The study has also examined how FDI have impacted social indicators such as income inequality and national poverty rate. The results prove that FDI coming from EU-15 and particularly those from Germany and Austria, reduced both income inequality and poverty. Foreign direct investments therefore especially benefited citizens with lower incomes.
Last but not least, the results point out that investments in the service sector, which covers wholesale and retail trade, as well as in manufacturing, energy and construction, have had stronger effects on GDP than investments in other sectors of economy.
METRO in Central, East and Southeast Europe
Since entering Poland and Hungary in 1994, METRO has expanded to eight CEE countries in total, creating almost 20.000 jobs in the region. In the last 5 years, METRO has invested over 260 Mio. EUR in these countries.
METRO thereby serves two professional customer groups: hotels, restaurants, and caterers (HoReCa) as well as independent traders. In CESEE, the latter traditionally play a crucial role in the food supply chain. In Romania for example, almost half of the population lives in rural areas, and local traders do not only serve as a shopping spot, but also as a meeting and social contact point for many residents.
In terms of actual physical impact of FDI on the ground, one can see how METRO preserves such traditional shops and adds further value to communities with its franchise system, such as “Odido” in Poland or “La Doi Pasi” in Romania. Small business players tend to be vulnerable due to scarce financial resources and high competition in the modern retail world – here METRO can be a strong partner.
By investing in modernisation through digitalisation as well was the remodelling of stores, traders become more professional when they take advantage of METRO’s trader opportunities. “Traders are social ambassadors. We help them to become more professional without taking away the uniqueness as a place of social gathering in their local communities”, says Daniel Quest, who is Senior Vice President Convenience at METRO. “Our ambition is not to become the only supplier of small independent traders but be the main supplier. We see them sourcing locally alongside Metro as a key point of difference that we then add to by giving them a structured toolbox ensuring they can compete in the modern retail world”.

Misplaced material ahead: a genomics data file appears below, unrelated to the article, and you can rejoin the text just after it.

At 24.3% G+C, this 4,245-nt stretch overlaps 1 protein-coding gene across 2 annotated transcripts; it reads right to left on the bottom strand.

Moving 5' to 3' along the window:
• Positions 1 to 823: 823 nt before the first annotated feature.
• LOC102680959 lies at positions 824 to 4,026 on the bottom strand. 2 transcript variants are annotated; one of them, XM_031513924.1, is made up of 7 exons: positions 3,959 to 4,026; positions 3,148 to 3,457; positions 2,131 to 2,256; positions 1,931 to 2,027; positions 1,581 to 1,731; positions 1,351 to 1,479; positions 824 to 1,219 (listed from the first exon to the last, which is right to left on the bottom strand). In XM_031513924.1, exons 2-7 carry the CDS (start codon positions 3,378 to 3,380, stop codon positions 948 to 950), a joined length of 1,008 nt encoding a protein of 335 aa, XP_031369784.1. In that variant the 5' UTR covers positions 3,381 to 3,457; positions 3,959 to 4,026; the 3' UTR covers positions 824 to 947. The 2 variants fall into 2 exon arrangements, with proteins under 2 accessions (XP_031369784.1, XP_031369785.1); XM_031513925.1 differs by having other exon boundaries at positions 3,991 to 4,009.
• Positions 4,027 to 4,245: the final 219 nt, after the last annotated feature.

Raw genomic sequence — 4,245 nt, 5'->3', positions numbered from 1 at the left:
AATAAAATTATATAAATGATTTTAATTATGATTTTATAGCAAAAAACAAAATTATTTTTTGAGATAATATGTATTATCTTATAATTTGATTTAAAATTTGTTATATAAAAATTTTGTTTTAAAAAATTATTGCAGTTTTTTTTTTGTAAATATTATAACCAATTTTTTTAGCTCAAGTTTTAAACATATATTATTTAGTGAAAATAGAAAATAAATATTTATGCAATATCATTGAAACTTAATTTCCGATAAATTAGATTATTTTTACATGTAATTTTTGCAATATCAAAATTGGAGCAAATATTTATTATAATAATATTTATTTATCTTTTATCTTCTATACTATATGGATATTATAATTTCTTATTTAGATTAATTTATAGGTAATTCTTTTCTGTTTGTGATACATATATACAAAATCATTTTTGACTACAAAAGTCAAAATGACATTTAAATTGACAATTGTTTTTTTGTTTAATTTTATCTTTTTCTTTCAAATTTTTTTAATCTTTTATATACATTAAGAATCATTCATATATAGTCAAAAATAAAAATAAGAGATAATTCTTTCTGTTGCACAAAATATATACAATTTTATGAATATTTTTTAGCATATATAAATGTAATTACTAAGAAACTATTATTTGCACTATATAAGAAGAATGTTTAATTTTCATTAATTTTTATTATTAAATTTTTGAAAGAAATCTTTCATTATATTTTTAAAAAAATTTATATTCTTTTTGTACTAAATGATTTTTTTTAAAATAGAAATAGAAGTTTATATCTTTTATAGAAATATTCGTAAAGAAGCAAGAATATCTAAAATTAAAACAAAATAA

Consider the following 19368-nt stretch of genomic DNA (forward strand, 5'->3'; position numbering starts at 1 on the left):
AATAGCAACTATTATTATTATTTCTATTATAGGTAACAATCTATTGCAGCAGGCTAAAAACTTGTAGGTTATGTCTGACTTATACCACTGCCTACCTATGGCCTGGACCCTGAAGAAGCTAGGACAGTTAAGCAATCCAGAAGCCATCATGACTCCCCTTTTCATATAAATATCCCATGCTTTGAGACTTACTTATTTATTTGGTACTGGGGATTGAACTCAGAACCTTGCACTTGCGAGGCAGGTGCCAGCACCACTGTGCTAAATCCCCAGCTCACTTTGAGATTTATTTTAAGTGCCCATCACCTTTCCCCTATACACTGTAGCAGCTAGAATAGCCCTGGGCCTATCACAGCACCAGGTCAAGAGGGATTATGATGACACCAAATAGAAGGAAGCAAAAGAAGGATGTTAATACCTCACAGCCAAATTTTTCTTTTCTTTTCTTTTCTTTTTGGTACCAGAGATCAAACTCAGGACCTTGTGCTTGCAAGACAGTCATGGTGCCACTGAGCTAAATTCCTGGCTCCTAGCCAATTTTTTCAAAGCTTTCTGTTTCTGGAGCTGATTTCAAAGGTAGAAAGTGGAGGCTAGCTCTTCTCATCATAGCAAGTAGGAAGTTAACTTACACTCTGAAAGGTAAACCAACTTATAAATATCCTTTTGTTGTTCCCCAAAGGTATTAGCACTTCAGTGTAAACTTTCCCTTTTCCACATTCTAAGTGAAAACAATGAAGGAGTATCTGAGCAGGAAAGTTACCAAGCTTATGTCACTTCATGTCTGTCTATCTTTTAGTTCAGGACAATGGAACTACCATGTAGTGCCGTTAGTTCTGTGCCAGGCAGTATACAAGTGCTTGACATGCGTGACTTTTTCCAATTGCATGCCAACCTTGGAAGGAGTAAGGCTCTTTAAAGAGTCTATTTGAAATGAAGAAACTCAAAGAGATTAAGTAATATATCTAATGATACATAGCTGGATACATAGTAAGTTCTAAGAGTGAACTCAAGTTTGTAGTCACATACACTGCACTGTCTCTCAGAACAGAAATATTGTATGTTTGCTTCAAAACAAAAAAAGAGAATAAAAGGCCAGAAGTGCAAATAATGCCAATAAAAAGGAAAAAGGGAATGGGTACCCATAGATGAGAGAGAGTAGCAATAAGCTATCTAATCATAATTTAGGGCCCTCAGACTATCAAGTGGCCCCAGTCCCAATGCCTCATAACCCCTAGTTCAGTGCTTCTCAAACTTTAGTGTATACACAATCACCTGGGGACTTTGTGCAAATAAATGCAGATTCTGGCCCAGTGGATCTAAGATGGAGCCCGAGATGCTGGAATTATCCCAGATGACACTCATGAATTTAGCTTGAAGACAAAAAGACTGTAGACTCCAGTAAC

Read more about how METRO supports independent traders here.
Further driving positive change: recommendations for policy makers
As the results of the study clearly show, foreign direct investments indeed produce beneficial economic and social effects. International companies such as METRO have proven to be important drivers of economic growth, by reinvesting locally, creating new jobs and reducing inequality.
For future growth it will be essential to provide an enabling framework for foreign investors. While FDI can be the catalyst for economic growth, one should bear in mind that they are vulnerable not only to economic, but also political risks. Recent geopolitical tensions and related economic developments have highlighted that the benefits we have reaped from free trade and globalisation cannot be taken for granted.
Policymakers need to keep in mind: the EU’s Single Market is now as crucial as never before. As Europe tackle one crisis after another, a well-functioning common market will be the key to a strong, crisis-resistant European Union. We need more, not less Europe.
A strong EU will be essential for businesses and consumers to navigate through current multiple crises and to maintain competitiveness with the world’s major economic players such as the US and China. Geo-political tensions should not lead to the conclusion that trade and globalisation per se are the root of problems.
Policymakers should bring the Single Market back to the top of the political agenda. For this, the already existing basic, but successful tools are essential: harmonisation and closer cooperation.